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Gun Control, the Second Amendment and the Right to Keep and Bear Arms

Updated on March 17, 2011

 “A well-regulated militia being necessary to the security of a free state, the right of the people to keep and bear arms shall not be infringed.”  Amendment II        United States Constitution


The Right to Keep and Bear Arms (furthermore known as RKBA) has a long and valued history in the United States.  Firearms were an essential part of life for the early settlers and colonists.  They needed them for hunting, protection, and militia service especially along the frontier.  They were prized by our Founding Fathers for one specific purpose – in the hands of the citizenry, weapons act as a last resort against the machinations of tyranny.  If every man be armed, domestic tyranny is unlikely and foreign invasion is likely to come to naught. 

Attribution:  US Constitution by Thorne Enterprises
Attribution: US Constitution by Thorne Enterprises

The Militia Clause

The concept that every man be armed was important enough to be enshrined in the Bill of Rights in the Second Amendment. The current leftist interpretation that the right assured (not granted – natural rights are not and cannot be granted by government) by the Second Amendment relates only to state militias is ludicrous. First of all, the Second Amendment does not state that it applies to militias in any sense. The guaranteed right is a right “of the people” (see below). The militia clause is a dependent clause, explaining the reasoning behind the right; however, it does not control the right. Let’s say that the amendment read “A well-informed people being necessary to the welfare of a free state, the right of the people to own and read books shall not be infringed". By modern leftist Constitutional interpretation, this would be interpreted to mean that only non-fiction books that narrowly inform the reader of the issues would be constitutional, when no such guidelines are given in the amendment. Plainly, this is a ridiculous and incorrect interpretation. The people have a right to own and read such books as they choose even if they do not - strictly speaking - lead to the reader being “well-informed”. The dependent clause does not rule over the independent clause and the same applies to the Second Amendment.

As a side note, even if the amendment did apply primarily to the militia, state guards and the National Guard are not the only militia in existence in the United States. The unorganized militia has also been in existence since 1792. The Militia Act of 1792 states that all able-bodied men between the ages of 17 and 45 are in the unorganized militia, which can be called together if necessary. We are the militia.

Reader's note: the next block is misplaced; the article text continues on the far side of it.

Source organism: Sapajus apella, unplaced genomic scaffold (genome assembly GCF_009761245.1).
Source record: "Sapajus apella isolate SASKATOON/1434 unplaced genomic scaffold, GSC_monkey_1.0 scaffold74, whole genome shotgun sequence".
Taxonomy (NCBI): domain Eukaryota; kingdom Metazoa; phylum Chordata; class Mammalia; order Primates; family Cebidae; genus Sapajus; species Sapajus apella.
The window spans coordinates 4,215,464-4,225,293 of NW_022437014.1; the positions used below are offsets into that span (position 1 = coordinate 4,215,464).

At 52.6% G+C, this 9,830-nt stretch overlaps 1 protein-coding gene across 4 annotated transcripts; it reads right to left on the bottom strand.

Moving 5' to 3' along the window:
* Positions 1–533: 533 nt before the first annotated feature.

An Individual Right

Secondly, the phrase “the right of the people” always refers to an individual right when used elsewhere in the Constitution. The First Amendment refers to “the right of the people peaceably to assemble” and the Fourth Amendment says that the “right of the people to be secure in their persons, houses, papers, and effects, against unreasonable searches and seizures, shall not be violated”. Obviously, these are specifically referring to an individual right. The framers of our Constitution would have been extremely inconsistent and in error to use the phrase “the right of the people” if they actually meant “the right of the states” or “the right of the federal government”. They were not in error, however, but very carefully wrote the clause as intended. Government, whether federal, state, or local, does not and can not have “rights”, but they instead have those “powers” granted them by the applicable constitution and the people. Only an individual person can have a right to do any particular thing. A republican form of government by definition is an agreement by the people to assent to the governing document and body. The assent granted means that the formed government has no “right” as a body, but only those powers that are agreed to by the people. Any time a “right” is discussed, it is always an individual right of the people. Therefore, RKBA must belong to the people individually, not the people corporately in the person of federal, state, or local government. Those government bodies may indeed have power over a militia, but that cannot be in total the right to keep and bear arms guaranteed by the Second Amendment